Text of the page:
Can Cannabis Be Used to Replace Addictive Pharmaceuticals?


Perhaps one of the most interesting things about cannabis is its safety profile: there hasn’t been a death via overdose attributable to the use of cannabis alone. This means that cannabis has a lower lethal dose than even benign, over-the-counter (OTC) drugs like acetaminophen and ibuprofen. This could be due to the unique way in which phytocannabinoids interact with the human body and the endocannabinoid system (ECS), often approximating the effects of other drugs like opioids and benzodiazepines but with fewer of the damaging side-effects.

With this in mind, cannabis – or more specifically cannabinoids and terpenoids – could be used to reduce or even replace entirely the need for prescription or OTC drugs with fewer undesirable side-effects.

Overview of report

The numbers of people who used marijuana to replace or reduce intake of their medications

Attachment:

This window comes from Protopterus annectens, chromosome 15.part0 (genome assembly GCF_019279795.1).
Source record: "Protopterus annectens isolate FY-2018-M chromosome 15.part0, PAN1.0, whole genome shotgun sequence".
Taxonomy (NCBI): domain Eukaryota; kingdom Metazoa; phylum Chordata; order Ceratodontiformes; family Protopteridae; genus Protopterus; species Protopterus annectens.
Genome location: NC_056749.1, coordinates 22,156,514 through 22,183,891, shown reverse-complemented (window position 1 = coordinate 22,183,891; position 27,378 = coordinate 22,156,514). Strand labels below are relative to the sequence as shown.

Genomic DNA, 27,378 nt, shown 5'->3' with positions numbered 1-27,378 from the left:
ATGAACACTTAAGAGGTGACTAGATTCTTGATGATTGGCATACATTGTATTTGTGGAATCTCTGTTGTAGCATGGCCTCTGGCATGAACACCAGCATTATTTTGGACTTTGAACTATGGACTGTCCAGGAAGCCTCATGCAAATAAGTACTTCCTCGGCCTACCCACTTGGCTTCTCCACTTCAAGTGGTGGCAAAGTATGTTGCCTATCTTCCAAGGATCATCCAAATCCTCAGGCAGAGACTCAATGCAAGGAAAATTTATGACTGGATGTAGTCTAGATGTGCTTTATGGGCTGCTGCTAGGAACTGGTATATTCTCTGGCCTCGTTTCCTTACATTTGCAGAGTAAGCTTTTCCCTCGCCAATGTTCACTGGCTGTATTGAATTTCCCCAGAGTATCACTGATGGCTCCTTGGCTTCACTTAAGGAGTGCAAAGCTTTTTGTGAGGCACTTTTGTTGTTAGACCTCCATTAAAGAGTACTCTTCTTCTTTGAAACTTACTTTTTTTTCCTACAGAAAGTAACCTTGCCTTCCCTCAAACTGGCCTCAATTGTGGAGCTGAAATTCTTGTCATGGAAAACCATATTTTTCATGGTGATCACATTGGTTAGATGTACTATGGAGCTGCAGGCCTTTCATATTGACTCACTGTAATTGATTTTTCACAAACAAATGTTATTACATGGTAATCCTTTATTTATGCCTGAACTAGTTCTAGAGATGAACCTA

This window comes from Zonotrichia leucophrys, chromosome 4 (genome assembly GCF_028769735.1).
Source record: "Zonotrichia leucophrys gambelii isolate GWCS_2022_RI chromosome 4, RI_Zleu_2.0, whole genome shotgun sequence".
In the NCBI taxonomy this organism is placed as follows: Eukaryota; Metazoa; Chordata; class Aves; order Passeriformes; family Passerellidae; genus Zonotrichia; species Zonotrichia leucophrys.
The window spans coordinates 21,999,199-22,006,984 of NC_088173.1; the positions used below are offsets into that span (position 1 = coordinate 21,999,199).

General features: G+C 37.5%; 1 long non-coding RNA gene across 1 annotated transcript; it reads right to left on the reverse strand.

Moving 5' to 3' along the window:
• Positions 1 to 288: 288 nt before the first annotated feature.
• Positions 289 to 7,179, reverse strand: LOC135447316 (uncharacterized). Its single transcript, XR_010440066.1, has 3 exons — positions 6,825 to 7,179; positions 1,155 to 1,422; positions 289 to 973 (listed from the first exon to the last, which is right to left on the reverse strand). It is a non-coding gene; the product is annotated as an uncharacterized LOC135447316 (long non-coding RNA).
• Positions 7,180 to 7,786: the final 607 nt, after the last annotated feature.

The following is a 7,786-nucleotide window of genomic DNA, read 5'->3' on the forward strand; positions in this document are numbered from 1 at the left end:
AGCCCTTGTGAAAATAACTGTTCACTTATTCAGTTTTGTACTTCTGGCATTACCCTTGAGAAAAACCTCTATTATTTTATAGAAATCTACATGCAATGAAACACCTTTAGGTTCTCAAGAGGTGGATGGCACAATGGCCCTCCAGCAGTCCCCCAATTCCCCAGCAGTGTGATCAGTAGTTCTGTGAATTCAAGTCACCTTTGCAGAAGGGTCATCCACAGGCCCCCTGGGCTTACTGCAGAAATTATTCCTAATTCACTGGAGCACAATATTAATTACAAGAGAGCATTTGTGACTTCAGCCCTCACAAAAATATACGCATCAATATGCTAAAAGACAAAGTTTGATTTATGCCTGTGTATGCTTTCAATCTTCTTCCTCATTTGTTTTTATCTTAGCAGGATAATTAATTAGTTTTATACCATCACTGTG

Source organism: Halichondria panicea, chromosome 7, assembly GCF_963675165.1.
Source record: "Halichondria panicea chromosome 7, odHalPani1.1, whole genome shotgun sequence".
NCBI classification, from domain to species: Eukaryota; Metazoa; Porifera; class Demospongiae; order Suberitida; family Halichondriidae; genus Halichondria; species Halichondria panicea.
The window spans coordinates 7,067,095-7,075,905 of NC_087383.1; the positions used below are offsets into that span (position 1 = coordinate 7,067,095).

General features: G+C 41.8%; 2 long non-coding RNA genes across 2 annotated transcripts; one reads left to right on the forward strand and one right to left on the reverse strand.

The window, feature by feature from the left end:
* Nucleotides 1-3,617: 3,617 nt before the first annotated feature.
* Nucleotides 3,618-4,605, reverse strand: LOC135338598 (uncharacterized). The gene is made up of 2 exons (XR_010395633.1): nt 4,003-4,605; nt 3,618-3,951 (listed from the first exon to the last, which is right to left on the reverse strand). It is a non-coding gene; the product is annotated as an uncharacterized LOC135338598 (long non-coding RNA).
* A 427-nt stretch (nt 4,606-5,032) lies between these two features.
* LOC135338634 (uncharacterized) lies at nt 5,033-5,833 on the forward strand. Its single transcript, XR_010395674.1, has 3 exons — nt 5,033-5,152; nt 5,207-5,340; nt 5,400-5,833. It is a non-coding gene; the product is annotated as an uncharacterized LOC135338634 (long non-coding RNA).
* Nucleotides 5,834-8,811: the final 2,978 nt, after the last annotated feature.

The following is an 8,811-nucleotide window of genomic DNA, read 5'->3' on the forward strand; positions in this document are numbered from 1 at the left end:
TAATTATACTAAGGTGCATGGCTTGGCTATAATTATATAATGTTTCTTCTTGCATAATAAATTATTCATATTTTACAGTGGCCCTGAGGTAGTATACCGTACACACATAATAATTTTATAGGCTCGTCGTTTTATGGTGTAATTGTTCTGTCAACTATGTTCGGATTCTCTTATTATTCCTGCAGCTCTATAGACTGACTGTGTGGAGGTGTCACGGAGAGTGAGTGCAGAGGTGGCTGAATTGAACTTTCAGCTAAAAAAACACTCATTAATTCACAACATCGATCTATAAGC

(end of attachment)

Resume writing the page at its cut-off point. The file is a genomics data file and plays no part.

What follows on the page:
Reasons for Taking Medical Marijuana


patients reported using cannabis help with



patients reported using cannabis help with



patients reported using cannabis help with


Top conditions that patients have replaced prescriptions for MMJ

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Dr. Frank D’Ambrosio


Frank D’Ambrosio, M.D., has over 20 years of experience as an orthopaedic surgeon. He now dedicates his practice to advocating for and helping patients who may benefit from the use of medical marijuana.

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49 pages - PDF (9,6MB)


  • The Endocannabinoid System (ECS), Clinical Endocannabinoid Deficiency (CEDC) and the “Entourage Effect”
  • Cannabis: an Intriguing Risk:Benefit Ratio
  • On Strains and Cannabinoid and Terpenoid Profiles
  • Benefits of Cannabis Legalization, Medically or Otherwise
  • Patients and Methods
  • Results